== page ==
New Delhi: Jitendra Singh Khalsa was a devout Sikh. A non-smoker, he didn’t drink and seemed in the best of health. On 11 September 2013, Khalsa left for Qatar to work for a large oil and gas company, according to his brother Dilip Singh. A little over two months later, Dilip Singh was informed that his brother had died suddenly. Official records said the cause of death was respiratory failure and cardiac arrest. Apparently Khalsa died at the Doha International Airport. He was 38 years old.
“The company called us 24 hours after my brother’s death and informed that he was on his way home when he had the heart attack, at the airport. It is quite unlike him to not call us beforehand and inform about coming home,” said Dilip Singh.
“His passport was still with the company and his luggage was in his room, as we later found out from other workers who managed to get back to India. The company said they took him to the hospital, but we now know that none of the hospitals have records of my brother being admitted.”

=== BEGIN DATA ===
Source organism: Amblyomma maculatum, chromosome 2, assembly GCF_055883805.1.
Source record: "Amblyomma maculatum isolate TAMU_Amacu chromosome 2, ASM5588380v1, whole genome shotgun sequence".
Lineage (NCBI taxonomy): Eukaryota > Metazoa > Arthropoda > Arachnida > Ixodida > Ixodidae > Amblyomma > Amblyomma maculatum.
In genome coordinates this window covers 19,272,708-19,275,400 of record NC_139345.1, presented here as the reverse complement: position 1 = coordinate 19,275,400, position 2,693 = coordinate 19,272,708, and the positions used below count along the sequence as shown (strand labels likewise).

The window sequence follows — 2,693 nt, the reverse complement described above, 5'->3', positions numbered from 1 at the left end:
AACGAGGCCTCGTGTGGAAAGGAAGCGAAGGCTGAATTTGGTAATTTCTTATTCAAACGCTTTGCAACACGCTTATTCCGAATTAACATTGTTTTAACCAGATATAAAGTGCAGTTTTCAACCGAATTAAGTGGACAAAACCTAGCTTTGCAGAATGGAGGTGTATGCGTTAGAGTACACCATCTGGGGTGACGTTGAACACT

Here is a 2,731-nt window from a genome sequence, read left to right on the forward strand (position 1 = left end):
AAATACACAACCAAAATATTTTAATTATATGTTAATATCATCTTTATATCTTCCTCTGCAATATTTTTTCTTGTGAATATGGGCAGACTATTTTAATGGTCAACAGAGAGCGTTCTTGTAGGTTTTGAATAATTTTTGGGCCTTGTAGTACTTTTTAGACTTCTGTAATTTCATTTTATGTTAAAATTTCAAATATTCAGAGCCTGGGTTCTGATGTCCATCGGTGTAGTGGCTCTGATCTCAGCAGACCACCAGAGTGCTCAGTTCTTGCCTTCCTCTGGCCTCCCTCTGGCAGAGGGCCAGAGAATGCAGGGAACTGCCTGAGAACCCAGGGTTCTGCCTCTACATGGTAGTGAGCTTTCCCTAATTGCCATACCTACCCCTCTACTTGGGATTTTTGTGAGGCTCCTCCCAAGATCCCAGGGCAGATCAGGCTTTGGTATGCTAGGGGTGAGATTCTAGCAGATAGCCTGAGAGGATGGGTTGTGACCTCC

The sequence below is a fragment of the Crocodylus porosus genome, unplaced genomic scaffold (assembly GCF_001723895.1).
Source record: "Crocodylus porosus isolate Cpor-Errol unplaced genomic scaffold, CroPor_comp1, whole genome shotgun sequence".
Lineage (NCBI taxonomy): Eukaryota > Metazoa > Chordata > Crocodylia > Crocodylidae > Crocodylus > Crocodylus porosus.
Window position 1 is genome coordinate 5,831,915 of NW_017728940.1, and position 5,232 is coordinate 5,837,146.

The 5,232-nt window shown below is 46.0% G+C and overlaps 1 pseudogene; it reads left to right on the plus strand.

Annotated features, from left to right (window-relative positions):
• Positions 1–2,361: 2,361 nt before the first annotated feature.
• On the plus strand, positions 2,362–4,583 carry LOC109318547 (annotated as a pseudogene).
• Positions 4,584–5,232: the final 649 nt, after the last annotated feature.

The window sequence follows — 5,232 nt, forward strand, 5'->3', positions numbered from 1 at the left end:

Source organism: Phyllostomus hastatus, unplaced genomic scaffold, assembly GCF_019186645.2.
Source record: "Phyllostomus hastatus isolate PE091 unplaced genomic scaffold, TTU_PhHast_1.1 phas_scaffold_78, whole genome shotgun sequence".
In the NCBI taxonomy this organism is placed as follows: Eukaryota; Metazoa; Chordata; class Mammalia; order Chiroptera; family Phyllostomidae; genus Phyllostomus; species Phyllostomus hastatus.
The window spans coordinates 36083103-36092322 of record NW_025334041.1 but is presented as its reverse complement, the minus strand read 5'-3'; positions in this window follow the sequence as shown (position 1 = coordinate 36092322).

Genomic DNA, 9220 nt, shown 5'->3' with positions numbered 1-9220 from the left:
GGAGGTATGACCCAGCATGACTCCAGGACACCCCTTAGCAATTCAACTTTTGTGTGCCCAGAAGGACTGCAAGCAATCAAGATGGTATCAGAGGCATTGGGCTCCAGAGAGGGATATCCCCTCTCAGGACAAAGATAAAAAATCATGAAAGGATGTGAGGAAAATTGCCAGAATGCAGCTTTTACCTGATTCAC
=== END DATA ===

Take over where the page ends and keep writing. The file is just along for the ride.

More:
Desperate for information, Khalsa’s family is refusing to receive his body until an autopsy is conducted and airport CCTV footage is provided to them. They cannot understand how Jitendra Singh Khalsa could have dropped dead so suddenly. His body remains in a mortuary in Doha, and the family claims it is being pressurized by the Indian government to sign a “no-objection certificate” and claim the body.
In response, Sanjiv Arora, India’s ambassador to Qatar, said a medical examiner’s report had been filed with the embassy, listing the cause of death as natural, and that the family had asked for a formal enquiry to take place. “I fully respect the family’s decision,” he said.
It may never be clear whether Jitendra Singh Khalsa’s death was indeed the result of a heart attack, but the story his family tells is consistent with many of the accounts from bereaved families of migrant labourers working in Qatar and other West Asian countries, according to human rights groups.
In recent months, data on the death rate of migrant workers in the Gulf has caused worldwide alarm.
For Jitendra Singh Khalsa’s brother Dilip Singh, however, the response from the authorities has been hopelessly inept. He says the government has abandoned his family and his brother.
“Over the past three months, I have knocked on every door for justice. I have written to President, Prime Minister, MEA (ministry of external affairs), even the Gurudwara Committee,” he said.
“If our people, our government does not help us, who will we turn to?”